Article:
The Parents' Review
A Monthly Magazine of Home-Training and Culture
"Education is an atmosphere, a discipline, a life."
By Elsa D'Esterre-Keeling.
In the first of the Bucherbund papers it was said that the answer to the question, "What were the Germans doing in Literature up to the Beginning of the Crusades?" was this: "They were singing the stray songs which were afterwards strung together and named the Nihelungen and Gudrun." It is epics like these that the Germans call national epics. He who asks the names the authors of them is met with a smile. If it interest him he may learn the names of the -- possible -- compilers of them. According to one view, the Minnesanger called der Kurenberger, who lived in the twelfth century; according to another view, his contemporary, also a Minnesanger, Friedrich von Hausen, was the compiler of the finest German Volksepos. According to a third view, neither of these men was the compiler! Interesting, then, as this subject of authorship, or rather, compilership, is, it will perhaps be more worth our while to consider the poems themselves.
The work now commonly called "Nibelungenlied" -- its old significant name is "der Nibelunge Not" -- dates in its present shape from the twelfth century. The language of it is "mittel-hochdeutsch" -- Medieval High German -- the literary language of Germany from the time of the Crusades to the Reformation, in round numbers, from 1100--1500. The subject of it is briefly the story of an old Burgundian family, which story falls into two portions, the first one ending with the death of Siegfried, the husband of the Burgundian Princess Chriemhilde, who is the heroine of the poem, the second ending with Chriemhilde's revenge.
The Germans love to call this poem their Iliad. The name is ill-chosen, as is shown by the very form of the German poem. The Nibelungenlied is a song. The tinkling of rime goes through it all, the measure of it is a dancing one, so little stately and grand that you could rock a child on your foot to it quite as well as to "Ride a cock horse." Let no one think less of it for that; ere is nothing in literature more wonderful than this saddest and strangest of tales that is told in a song, with ding-dong-bell at the end of it as at the end of Ariel's dirge.
The story is this:--
In Burgundy there lived at Worms a princess called Chriemhilde, with her mother, Ute, and her three brothers, Gunther, Gernot, and Giselher. One night in a dream the princess saw two eagles pounce on her favourite falcon. A bad dream that, according to mother Ute, one meaning that two villains should pounce on her lord and husband. Lord and husband, quotha ! as if she, Chriemhilde, ever meant to wed! Smiles and headshaking from mother Ute.
At Worms arrives Prince Siegfried of the Netherlands, with intention to woo Chriemhilde. Nobody at the Burgundian court knows the Prince, save Hagen, the uncle of the Princess. Hagen tells of Siegfried and his wonderful deeds and attributes, that he is invulnerable--Siegfried of the horned  skin had bathed in a dragon's blood, and but one little spot in all his body was vulnerable, a spot whereon a linden-leaf had fallen as he was bathing;--that he was owner of the "Tarnkappe," a cap won from the dwarf Alberich, and which made the wearer of it invisible;--finally, that his was the sword Balmung that carried victory in its blade.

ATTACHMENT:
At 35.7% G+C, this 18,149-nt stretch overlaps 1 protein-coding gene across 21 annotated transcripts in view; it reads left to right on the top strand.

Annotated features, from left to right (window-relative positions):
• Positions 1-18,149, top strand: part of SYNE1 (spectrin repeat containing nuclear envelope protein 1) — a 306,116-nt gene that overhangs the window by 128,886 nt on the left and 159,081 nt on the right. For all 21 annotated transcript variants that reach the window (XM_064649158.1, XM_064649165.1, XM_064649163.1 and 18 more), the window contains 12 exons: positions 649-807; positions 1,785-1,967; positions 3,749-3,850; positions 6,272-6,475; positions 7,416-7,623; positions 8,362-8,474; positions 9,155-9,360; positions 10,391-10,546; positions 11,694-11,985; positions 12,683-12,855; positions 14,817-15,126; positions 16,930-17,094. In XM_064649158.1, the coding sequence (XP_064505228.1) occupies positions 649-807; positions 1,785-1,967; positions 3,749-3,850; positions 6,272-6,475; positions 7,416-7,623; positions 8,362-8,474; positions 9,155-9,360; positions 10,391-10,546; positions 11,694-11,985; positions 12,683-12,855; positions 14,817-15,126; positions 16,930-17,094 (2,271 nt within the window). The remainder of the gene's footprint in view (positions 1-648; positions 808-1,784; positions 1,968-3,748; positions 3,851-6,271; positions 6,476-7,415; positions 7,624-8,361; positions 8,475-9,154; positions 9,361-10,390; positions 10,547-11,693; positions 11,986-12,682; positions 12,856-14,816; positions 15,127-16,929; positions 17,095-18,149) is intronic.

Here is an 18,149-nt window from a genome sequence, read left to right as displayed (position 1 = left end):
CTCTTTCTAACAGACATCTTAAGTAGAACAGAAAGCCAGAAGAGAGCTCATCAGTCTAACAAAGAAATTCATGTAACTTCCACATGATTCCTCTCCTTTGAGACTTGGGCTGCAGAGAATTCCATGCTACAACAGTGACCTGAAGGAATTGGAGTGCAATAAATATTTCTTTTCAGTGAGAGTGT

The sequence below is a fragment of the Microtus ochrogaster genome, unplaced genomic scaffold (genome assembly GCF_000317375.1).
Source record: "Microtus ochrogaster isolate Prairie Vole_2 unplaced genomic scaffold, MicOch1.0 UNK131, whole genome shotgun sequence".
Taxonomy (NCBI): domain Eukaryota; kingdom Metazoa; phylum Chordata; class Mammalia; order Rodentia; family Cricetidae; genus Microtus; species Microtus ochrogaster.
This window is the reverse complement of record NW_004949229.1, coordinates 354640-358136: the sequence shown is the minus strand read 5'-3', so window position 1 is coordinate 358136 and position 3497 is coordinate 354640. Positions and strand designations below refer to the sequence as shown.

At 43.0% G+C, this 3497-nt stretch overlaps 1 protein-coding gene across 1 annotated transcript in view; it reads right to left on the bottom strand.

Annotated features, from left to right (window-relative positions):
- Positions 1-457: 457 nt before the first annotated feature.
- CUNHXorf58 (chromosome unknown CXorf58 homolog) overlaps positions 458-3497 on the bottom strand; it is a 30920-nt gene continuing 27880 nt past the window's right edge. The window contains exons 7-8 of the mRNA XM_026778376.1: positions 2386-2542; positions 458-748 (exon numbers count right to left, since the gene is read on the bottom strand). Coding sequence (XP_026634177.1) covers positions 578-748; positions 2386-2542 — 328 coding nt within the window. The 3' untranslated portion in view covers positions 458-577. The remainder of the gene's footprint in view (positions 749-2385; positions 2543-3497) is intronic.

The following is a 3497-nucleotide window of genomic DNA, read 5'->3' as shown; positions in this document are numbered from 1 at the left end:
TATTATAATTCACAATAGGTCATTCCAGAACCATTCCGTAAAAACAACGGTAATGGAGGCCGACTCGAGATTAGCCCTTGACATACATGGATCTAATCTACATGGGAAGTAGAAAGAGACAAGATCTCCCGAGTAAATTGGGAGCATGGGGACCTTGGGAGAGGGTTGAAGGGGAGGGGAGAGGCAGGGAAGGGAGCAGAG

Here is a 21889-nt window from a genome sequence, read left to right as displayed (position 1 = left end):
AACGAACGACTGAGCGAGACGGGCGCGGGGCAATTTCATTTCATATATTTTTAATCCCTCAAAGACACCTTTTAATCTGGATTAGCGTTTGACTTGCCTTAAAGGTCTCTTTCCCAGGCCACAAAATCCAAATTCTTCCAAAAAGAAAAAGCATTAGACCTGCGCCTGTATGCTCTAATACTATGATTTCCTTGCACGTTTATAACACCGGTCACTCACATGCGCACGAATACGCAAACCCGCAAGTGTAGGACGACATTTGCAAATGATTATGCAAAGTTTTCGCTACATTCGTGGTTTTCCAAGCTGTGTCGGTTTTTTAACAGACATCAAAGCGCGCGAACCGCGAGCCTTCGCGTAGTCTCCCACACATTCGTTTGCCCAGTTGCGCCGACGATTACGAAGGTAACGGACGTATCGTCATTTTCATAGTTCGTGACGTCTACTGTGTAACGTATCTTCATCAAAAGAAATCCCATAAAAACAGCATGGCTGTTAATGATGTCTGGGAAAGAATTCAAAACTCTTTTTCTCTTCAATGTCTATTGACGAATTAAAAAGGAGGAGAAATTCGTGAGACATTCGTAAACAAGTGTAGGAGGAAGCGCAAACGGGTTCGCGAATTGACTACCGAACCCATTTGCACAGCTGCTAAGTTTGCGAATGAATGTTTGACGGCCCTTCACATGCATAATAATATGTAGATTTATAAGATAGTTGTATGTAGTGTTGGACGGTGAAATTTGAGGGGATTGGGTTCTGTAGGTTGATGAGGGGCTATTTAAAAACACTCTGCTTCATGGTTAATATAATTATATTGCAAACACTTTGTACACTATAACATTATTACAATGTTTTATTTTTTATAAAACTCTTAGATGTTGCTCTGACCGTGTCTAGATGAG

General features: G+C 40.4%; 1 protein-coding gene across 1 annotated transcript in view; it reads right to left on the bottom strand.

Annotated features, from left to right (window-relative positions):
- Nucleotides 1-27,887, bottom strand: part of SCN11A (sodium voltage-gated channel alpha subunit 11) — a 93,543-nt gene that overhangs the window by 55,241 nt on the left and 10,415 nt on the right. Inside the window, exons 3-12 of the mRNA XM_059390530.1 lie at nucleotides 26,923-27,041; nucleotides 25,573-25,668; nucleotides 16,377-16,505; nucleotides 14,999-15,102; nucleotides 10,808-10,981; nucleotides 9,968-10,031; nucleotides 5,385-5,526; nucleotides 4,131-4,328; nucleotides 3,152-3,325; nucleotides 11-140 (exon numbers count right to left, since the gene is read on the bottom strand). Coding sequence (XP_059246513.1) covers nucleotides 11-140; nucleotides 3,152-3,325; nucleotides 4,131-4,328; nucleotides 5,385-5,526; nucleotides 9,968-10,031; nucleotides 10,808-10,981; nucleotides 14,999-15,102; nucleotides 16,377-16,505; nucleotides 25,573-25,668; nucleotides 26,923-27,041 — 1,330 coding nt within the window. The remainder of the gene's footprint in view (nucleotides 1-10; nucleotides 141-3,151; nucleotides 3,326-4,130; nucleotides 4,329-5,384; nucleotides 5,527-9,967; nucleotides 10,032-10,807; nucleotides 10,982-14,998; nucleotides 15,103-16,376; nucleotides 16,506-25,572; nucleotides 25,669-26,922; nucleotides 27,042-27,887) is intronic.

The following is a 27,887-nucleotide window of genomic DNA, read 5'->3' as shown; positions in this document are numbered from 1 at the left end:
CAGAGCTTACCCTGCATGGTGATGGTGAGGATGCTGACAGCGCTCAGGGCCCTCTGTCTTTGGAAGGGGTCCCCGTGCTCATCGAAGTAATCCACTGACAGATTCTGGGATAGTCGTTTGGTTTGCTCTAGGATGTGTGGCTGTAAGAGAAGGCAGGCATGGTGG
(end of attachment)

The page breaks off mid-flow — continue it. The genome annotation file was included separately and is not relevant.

A formidable person this. He is received with all honour, and after a while declares his intention of winning Burgundy with his good sword Balmung. He is, however, pacified, and makes a year's sojourn at the court. In all this time he never sees Chriemhilde. Now two neighbouring kings declare war against Gunther. They are repulsed with the aid of Siegfried, and the victors hold a twelve days' feast, at which Siegfried for the first time sees Chriemhilde, who bows to him, as bidden by her brothers. Gunther hears of the beautiful Brunhilde, and the three conditions which he who hopes to win her must fulfil. He must throw the spear further than she can throw it, must hurl the stone further than she can hurl it, must leap higher than she can leap. With the aid of Siegfried, Gunther, who is but a surry here, relies on being able to do all this. He sets out for Ilsenstein, the castle of Brunhilde, accompanied by Siegfried and his two uncles, Hagen and Dankwart. To Siegfried is promised Chriemhilde, if he will help to win Brunhilde. They arrive at Ilsenstein, and Brunhilde thinks that Siegfried has come to woo her, but Sigfried gives Gunther the first place and consents to play the part of his follower. When the feats are to be accomplished, he dons his "Tarnkappe" and, unseen, lends his strong hands to Gunther, so that the spear and stone are hurled further than ever spear or stone were hurled before; then, still unseen, he takes Gunther in his mighty arms and leaps with him higher than ever before leaped man or woman, and Brunhilde can leap very high. Thus the princess is won by fraud by one whom she loathes--Gunther. On arriving at Worms, she is warmly received by Chriemhilde, and Siegfried reminds Gunther of his promise. The Burgundian prince is as good as his word, and the betrothal of Siegfried with Chriemhilde takes place. We have hereupon another feast, at which there is only one sad guest, that guest the lady Brunhilde, who explains that she grieves to see Chriemhilde married to one who is but the follower, the vassal, of Gunther. Gunther, who hears this said, is much embarrassed, and tries to smooth matters; in vain. Being afterwards alone with his wife, he puts his arms about her. Too much familiarity, this; a golden girdle is whipt off, and lo and behold the loving Gunther hangs dangling from a nail on the wall. There he hangs a long, long night, for only in the morning does the princess take him down. Something must be done. As usual, the brave Gunther sends for Seigfried, and, well hidden by his "Tarnkappe," Siegfried wrestles with the princess, and wins from her her ring and girdle. Then Brunhilde owns herself fairy won, little knowing, alas! how falsely won she has been.